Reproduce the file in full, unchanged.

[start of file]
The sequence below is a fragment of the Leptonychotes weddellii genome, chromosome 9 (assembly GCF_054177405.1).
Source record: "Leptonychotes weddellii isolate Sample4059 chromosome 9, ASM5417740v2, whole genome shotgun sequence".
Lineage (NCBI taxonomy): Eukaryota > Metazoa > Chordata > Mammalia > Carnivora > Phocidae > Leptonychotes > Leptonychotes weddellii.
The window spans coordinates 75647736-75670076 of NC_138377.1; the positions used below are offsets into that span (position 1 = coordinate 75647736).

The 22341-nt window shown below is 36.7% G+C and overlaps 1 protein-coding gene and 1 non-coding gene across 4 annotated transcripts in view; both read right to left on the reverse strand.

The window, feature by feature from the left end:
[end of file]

The sequence below is a fragment of the Leptonychotes weddellii genome, chromosome 9 (assembly GCF_054177405.1).
Source record: "Leptonychotes weddellii isolate Sample4059 chromosome 9, ASM5417740v2, whole genome shotgun sequence".
Lineage (NCBI taxonomy): Eukaryota > Metazoa > Chordata > Mammalia > Carnivora > Phocidae > Leptonychotes > Leptonychotes weddellii.
The window spans coordinates 75647736-75670076 of NC_138377.1; the positions used below are offsets into that span (position 1 = coordinate 75647736).

The 22341-nt window shown below is 36.7% G+C and overlaps 1 protein-coding gene and 1 non-coding gene across 4 annotated transcripts in view; both read right to left on the reverse strand.

The window, feature by feature from the left end: